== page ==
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Preprint 14-2006

Combinatorial Optimization & Graph Algorithms group (COGA-Preprints)

Optimal Route Assignment in Large Scale Micro-Simulations
submitted to TRB
primary: 90C27 Combinatorial optimization
secondary: 90B10 Network models, deterministic
90B20 Traffic problems
90C35 Programming involving graphs or networks
05C85 Graph algorithms
90C59 Approximation methods and heuristics
68W25 Approximation algorithms
37M05 Simulation
graph algorithms, network flow, routing, traffic models, agent-based micro simulation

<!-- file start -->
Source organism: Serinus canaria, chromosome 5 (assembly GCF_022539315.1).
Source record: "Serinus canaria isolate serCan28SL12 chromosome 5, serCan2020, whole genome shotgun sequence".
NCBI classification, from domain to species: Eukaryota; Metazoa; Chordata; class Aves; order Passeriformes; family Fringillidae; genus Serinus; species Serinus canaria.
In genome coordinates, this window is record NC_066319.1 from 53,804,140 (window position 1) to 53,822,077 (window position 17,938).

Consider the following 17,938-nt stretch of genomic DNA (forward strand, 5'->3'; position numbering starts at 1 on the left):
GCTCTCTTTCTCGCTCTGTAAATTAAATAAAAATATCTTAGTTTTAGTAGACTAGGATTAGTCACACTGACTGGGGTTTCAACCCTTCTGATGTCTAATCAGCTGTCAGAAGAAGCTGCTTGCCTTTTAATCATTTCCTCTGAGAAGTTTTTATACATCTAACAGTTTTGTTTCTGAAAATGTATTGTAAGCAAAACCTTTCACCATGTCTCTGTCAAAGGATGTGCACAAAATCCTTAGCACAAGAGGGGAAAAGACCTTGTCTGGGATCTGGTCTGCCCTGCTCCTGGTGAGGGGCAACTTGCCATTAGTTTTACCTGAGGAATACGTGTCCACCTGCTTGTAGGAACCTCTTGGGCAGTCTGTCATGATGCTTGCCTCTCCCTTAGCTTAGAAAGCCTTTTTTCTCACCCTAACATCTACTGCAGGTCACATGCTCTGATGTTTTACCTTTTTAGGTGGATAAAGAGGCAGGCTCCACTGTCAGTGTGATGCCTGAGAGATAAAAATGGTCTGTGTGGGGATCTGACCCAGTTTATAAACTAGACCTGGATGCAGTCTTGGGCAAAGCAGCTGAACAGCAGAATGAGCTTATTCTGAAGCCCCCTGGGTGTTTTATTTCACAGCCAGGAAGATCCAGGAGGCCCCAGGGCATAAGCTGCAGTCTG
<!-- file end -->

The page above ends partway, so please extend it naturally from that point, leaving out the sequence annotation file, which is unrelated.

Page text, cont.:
Traffic management and route guidance are optimization problems by nature. In this article, we consider algorithms for centralized route guidance and discuss fairness aspects for the individual user resulting from optimal route guidance policies. The first part of this article deals with the mathematical aspects of these optimization problems from the viewpoint of network flow theory. We present algorithms which solve the constrained multicommodity minimum cost flow problem (CMCF) to optimality. A feasible routing is given by a flow x, and the cost of flow x is the total travel time spent in the network. The corresponding optimum is a restricted system optimum with a globally controlled constrained or fairness factor . This approach implements a compromise between user equilibrium and system optimum. The goal is to find a route guidance strategy which minimizes global and community criteria with individual needs as constraints. The fairness factor L restricts the set of all feasible routes to the subset of acceptable routes. This might include the avoidance of routes which are much longer than shortest routes, the exclusion of certain streets, preferences for scenic paths, or restrictions on the number of turns to be taken. Most remarkably is that the subset of acceptable routes can also be interpreted as a mental map of routes. ()cx1L> In the second part we apply our CMCF algorithms in a large scale multi-agent transportation simulation toolkit, which is called MATSIM-T. We use as initial routes the ones computed by our CMCF algorithms. This choice of initial routes makes it possible to exploit the optimization potential within the simulation much better then it was done before. The result is a speed up of the iteration process in the simulation. We compare the existing simulation toolkit with the new integration of CMCF to proof our results.
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